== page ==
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Hello, goodbye: Blue Jays 5, Phillies 3

It was nice while it lasted.

Toronto Blue Jays v Philadelphia Phillies Photo by Hunter Martin/Getty Images

That was less than fun.

The Phillies lost 5-3 to the Blue Jays today, dropping the series two games to one. And since the Braves won, that means the Phillies are again a half game back of first place, their stay at the top lasting less than 24 hours. It was a pretty great 20 hours, though.

The bottom line of this loss: the Phillies’ offense isn’t getting it done right now. And one of the main culprits is Rhys Hoskins, who has been straight up atrocious lately.

Yikes. I’ll have something on Hoskins’ spot in the batting order tomorrow, but that just can’t continue. Hoskins’ offensive issues, or Gable Kapler batting him so high in the order when his production has been nearly nonexistent.

In all, the Phillies had six hits on the day. They were originally down just 2-0 after Nick Pivetta gave up runs in the second. He went just five innings today, and his inability to last longer is one of the things that did the Phillies in. (Though it was a perfectly serviceable start from a back-of-the-rotation starter.) The Phils had yet to score any runs off of J.A. Happ when Tommy Hunter, who I am rapidly losing patience with, coughed up another two runs in just 23 of an inning.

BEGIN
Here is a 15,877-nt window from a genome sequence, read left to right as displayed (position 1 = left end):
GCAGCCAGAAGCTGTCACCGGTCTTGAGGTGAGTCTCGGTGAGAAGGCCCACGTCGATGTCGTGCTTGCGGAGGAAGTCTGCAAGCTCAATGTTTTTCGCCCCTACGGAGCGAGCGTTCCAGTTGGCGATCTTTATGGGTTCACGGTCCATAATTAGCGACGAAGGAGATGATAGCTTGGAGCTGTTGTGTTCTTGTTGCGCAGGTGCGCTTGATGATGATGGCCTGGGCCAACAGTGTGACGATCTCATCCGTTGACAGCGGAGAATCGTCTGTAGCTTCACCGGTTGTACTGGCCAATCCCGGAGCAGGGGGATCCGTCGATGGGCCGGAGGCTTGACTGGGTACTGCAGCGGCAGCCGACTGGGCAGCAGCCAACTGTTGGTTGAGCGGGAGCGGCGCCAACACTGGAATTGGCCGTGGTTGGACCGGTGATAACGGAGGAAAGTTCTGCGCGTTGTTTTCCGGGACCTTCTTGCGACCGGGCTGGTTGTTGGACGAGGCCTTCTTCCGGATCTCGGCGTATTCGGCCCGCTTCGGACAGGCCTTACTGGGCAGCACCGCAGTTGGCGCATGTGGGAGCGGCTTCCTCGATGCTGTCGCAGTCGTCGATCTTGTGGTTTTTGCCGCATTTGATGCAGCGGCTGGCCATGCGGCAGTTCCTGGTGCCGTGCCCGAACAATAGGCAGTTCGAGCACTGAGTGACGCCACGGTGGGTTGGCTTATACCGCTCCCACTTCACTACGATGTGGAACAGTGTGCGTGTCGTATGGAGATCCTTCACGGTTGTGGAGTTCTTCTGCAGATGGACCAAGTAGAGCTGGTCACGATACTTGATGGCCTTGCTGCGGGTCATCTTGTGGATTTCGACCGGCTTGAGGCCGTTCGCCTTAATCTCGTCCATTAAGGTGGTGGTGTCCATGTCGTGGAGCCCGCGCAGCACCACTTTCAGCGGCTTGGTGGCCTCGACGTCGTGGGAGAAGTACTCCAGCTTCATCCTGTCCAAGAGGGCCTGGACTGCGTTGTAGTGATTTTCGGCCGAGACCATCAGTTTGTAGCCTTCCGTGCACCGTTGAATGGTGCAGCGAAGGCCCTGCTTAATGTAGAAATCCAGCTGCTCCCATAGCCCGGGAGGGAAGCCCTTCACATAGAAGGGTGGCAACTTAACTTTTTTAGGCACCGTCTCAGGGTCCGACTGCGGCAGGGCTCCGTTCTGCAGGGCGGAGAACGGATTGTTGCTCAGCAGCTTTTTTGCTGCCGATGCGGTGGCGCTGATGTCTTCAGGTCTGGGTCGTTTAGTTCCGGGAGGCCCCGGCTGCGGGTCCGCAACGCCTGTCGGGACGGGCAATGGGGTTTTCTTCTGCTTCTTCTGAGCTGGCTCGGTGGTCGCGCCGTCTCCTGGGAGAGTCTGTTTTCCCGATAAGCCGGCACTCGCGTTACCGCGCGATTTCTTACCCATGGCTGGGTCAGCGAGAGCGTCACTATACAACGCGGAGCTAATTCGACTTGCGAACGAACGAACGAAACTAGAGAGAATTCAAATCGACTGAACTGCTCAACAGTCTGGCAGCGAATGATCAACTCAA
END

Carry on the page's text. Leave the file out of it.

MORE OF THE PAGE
This is the kind of loss that makes you angry because once again, the Phillies almost won it. They came roaring back in the sixth inning, scoring three runs off of Happ thanks to four straight singles and a fielding error from Kevin Pillar. But they couldn’t close the deal, and when the Hector Neris allowed a ninth inning home run from Curtis Granderson, it felt like the game was already over. Three outs later, it was.

The Phillies are capable of more than this, at least offensively. There are a lot more games left, and there will be more chances for them to retake first place. But the team has to start hitting more and better, because otherwise it’s going to be a long season of watching them flail just under the surface of being good.